Sponsored By
An organization or individual has paid for the creation of this work but did not approve or review it.



Madison's mission: Fargo school takes 'that extra step'

As much as Madison Elementary School may be an underdog in the Fargo School District, the Madison Mustangs are never behind. The district's highest-poverty school is diverse and half the size of an average elementary school. But for each challeng...

Principal Chris Triggs with students
Madison Elementary School Principal Chris Triggs gets to know the students by talking with them as they arrive at the Fargo school and throughout the day. Dave Wallis / The Forum

As much as Madison Elementary School may be an underdog in the Fargo School District, the Madison Mustangs are never behind.

The district's highest-poverty school is diverse and half the size of an average elementary school.

But for each challenge Madison students' lives have handed them, their school has lifted them, thanks to many passionate teachers and one principal they can find a friend in.

"You have to take that extra step sometimes," said kindergarten teacher Reiko Barnett. "They know we care."

For every stride behind kids may be, teachers and staff aim to propel them two steps ahead through extra technology, programs and just plain caring.


The latter of which may be why the northwest Fargo school, settled just south of 12th Avenue North between Interstate 29 and the 12th Avenue bridge, is a refuge for many of its students.

"We're kind of the center of the neighborhood," Principal Chris Triggs said.

At 6:45 a.m., while school doesn't start for two hours, students start showing up. By 7:30 a.m., the gym's packed. And while it's dark outside then, some of these students will stay until nightfall, as late as 6 p.m.

"You can't get them home," Triggs said with a smile.

Yet, as much as kids want to be there, they don't always make it to Madison. When that happens, Triggs shows up at their door to give them a lift to school.

"He really goes the extra mile - I can't think of any teacher who (also) doesn't," said ELL teacher Peggy Tri, adding that she and other teachers will pick up families if they can't make it to conferences. "I want them to know they're a part of the Madison family."

The school's staff goes to such extra lengths simply because they understand the situations some of these families face.

"If you don't relate to these guys here, they'll eat you up," Triggs said. "They (teachers) have to be able to understand where that kid comes from."


He certainly does.

Raised in Winnipeg by his single mother, Triggs faced a life similar to so many of his students'.

"He knows how hard it is for families," Barnett said. "He lets them know school is important. That understanding and that connection he has with students ... (he) wants to see the student succeed."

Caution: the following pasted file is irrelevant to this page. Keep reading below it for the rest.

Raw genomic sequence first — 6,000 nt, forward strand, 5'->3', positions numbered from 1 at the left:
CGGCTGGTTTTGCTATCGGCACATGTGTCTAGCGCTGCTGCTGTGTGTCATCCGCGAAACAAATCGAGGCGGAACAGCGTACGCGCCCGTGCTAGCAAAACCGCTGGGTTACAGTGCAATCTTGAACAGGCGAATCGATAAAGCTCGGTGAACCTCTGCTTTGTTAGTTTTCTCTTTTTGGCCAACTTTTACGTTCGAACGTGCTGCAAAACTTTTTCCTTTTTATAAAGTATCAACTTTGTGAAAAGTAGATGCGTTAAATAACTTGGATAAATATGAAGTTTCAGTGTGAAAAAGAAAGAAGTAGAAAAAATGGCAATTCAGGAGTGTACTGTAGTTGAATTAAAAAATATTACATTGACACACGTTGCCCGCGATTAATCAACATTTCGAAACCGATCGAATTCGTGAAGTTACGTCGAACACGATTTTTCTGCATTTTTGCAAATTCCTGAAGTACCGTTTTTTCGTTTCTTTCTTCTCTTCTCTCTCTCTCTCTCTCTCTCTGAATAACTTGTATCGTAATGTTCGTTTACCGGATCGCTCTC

Teachers speak highly of Triggs, who's spent the past nine years working to put the school a step ahead of others.

"He goes to bat for us; he goes to bat for the kids," said fourth-grade teacher Megan Kiser. "The teachers we have here are special people. (But) he definitely drives the boat."

The father of three walks the hallways throughout the day, greeting kids by name and asking about their day.

"It does feel like a family at times," said second-grade teacher Joe Wright.

Which is why, while "there's certainly more behavioral challenges" at Madison, Triggs said what he'd miss most about the school are the kids and families.


"I like the challenge," he said. "I like the diversity - it's the real world."

About 42 percent of the school's students are English Language Learners - refugees coming from places as far away as Vietnam and Sudan.

However, poverty doesn't know ethnic boundaries. With about 80 percent of Madison students receiving free and reduced-price meals, up to half of the 200 students will show up for free breakfast each morning.

"This is their place they come to eat," Kiser said.

The school gives kids a boost beyond food, though.

Madison offered full-day kindergarten two years before it was offered districtwide. Today, they have more music and gym classes than other schools, Triggs said, and have brought in advanced technology to spur interactive learning.

The extra opportunities continue after the school bell rings, from free afterschool tutoring to several intramural sports.

"This is it - they rely on the activities," Triggs said. "They have to have a reason to come to school."

It's the school's staff, though, who give kids and families a reason not just to come to Madison, but to call it "home."

"A lot of the staff really feel that not just our staff is family, but our family extends to the families at Madison," Barnett said. "This is their big home."

Readers can reach Forum reporter Kelly Smith at (701) 241-5515

What To Read Next
Host Bryan Piatt is joined by Matt Entz, head coach of the North Dakota State Bison football team, to discuss the pressures of leading the program and how mental health is addressed with his players.
Artificial intelligence can now act as an artist or a writer. Does that mean AI is ready to play doctor? Many institutions, including Mayo Clinic, believe that AI is ready to become a useful tool.
Columnist Carol Bradley Bursack lists the various reason why some older adults may begin to shuffle as they age.
The Buffalo Bills safety who suffered a cardiac arrest on Monday Night Football in January is urging people to learn how to save lives the way his was saved.